Councillor fired for raising concerns about social worker caseloads attacks ‘inaccurate’ report
Cllr Malcolm King was removed from his post but says he won’t stop until child protection is truly a priority
by Rachel Schraer on December 3, 2014 in Careers, News workforce, Workforce
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A Wrexham councillor sacked for blowing the whistle on high social work caseloads has attacked the “inaccurate” report that led to his firing.
The council used a report into his claims, produced by independent investigating officer Helen Ryan, to remove King from his position as lead member for finance on the council’s executive board, saying he had made false allegations against the Children and Family Assessment Team (CAFAT).
In a letter obtained by Community Care, fired councillor Malcolm King outlined to the leader of the council his unhappiness with many aspects of Ryan’s report.
“Critically, the data and evidence referenced throughout her report actually clearly supports most of the concerns raised in my report.”
Cllr King submitted a list of 16 concerns to the former leader of the council, Cllr Neil Rogers, last autumn including high caseloads, high staff turnover and pressure being placed on social workers by managers to close cases early.
Ryan’s independent report, seen by Community Care, verifies that the average caseload of 40-50 is significantly above the national average of 21 in children’s services.
King had raised concerns about the level of experience in the team, with nine out of 13 social workers having less than three years’ experience between them.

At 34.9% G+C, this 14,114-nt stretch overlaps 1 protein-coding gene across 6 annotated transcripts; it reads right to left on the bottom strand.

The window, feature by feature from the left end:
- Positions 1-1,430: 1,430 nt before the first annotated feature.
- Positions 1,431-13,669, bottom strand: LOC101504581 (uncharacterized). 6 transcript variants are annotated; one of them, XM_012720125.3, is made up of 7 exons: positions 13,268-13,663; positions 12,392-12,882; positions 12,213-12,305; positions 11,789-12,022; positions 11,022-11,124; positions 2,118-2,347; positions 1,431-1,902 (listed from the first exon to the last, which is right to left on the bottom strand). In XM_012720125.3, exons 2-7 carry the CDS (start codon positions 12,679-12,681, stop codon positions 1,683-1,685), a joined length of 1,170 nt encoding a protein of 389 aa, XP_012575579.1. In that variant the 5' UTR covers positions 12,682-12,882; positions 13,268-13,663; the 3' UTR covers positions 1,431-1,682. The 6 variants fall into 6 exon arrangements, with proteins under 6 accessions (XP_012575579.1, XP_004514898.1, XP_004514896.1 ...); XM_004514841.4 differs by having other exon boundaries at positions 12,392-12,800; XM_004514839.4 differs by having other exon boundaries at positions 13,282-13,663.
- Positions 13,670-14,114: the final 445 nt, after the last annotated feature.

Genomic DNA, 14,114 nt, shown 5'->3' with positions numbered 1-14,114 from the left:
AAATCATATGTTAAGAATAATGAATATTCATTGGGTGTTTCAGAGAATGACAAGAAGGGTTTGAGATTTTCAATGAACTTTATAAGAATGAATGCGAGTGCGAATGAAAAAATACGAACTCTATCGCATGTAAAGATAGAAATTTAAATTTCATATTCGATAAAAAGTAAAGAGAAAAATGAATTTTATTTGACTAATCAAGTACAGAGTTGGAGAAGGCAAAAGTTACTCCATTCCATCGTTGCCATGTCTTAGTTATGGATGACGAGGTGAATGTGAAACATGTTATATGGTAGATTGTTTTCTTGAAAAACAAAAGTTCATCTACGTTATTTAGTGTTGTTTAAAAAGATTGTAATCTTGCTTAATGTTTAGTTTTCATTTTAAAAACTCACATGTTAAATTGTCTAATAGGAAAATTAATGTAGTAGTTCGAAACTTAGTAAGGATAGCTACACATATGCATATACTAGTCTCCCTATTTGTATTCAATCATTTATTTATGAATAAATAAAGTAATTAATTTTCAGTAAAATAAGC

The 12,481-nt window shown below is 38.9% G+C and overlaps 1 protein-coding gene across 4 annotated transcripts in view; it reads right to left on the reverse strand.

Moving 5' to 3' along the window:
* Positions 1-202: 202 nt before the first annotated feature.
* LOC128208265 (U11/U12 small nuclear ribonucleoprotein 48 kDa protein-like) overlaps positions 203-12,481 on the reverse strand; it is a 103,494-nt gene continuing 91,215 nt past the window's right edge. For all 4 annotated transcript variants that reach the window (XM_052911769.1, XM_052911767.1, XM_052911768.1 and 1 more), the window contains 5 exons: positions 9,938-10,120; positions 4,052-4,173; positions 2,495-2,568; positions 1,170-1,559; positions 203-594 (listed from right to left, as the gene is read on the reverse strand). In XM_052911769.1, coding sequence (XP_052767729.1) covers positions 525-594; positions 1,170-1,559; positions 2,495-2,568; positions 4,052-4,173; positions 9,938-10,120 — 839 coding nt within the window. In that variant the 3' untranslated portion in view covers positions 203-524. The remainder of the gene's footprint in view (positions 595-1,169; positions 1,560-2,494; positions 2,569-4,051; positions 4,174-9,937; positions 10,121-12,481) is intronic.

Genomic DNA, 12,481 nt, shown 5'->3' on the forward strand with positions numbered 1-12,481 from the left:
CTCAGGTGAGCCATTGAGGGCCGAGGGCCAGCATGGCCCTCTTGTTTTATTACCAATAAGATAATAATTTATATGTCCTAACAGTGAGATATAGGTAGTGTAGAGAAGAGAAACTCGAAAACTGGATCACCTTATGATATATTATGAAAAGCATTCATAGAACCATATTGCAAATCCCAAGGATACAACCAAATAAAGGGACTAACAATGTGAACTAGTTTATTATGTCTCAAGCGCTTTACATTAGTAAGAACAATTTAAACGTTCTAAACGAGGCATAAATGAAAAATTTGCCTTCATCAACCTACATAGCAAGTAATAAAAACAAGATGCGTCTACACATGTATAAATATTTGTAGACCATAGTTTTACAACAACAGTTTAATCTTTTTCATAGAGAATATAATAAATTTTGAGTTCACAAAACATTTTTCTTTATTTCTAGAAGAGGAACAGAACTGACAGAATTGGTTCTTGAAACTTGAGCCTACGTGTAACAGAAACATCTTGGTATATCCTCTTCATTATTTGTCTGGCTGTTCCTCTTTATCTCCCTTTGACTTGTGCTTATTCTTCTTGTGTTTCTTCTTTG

Ryan’s report said out of a list of 23 staff members including agency staff, 13 had no post qualifying experience.
“The remaining 10 workers on the list had 43 years’ experience between them,” the report said. This would mean an average of just over four years’ experience each for the most experienced members of the team.
However Ryan concluded Cllr King’s “allegation is not supported by the evidence and lacks credibility.”
King told Community Care the independent report had also implied the concerns he brought up were his own, rather than concerns relayed to him by four separate social workers.
He said: “My purpose in writing the original report was to use my more protected position as councillor to raise the concerns of social workers who were afraid that their employment would be jeopardised if they raised their concerns directly.
“It is slightly ironic that I now appear to have been sacked for what I have done.”
Ryan said the fact that the four social workers would not reveal their identity cast doubt on the claims’ credibility.
“The ‘four social workers’ have not engaged in this investigation and Cllr King’s suggestion that to do so would put their future careers at risk is not convincing.
“The unwillingness of these workers to engage with the investigation calls into question their integrity and motivation,” Ryan said in her report.
Cllr King said in an interview with Ryan she informed him that in her experience no whistle blower had ever suffered as a result of their whistleblowing, a statement King described as “literally an incredible assertion”.
Cllr King said the council would be meeting tomorrow to review their whistleblowing policy and remove the clause that would allow elected members to blow the whistle.
“Not all elected members were informed of this review and given the chance to object,” he said.
A council spokeswoman clarified that the whistleblowing policy was never intended to be used by elected members, who have recourse to their own confidential reporting procedure.
Cllr Mark Pritchard in an executive board meeting last month said to Cllr King: “Your persistence and seemingly relentless questioning of the team has a significant impact on staff morale.”
Responding to the allegations of inaccuracies in Ryan’s report, Cllr Pritchard said: “I am confident that we have an excellent group of social workers and managers.
“We must stop this relentless focus on historical information about safeguarding.”
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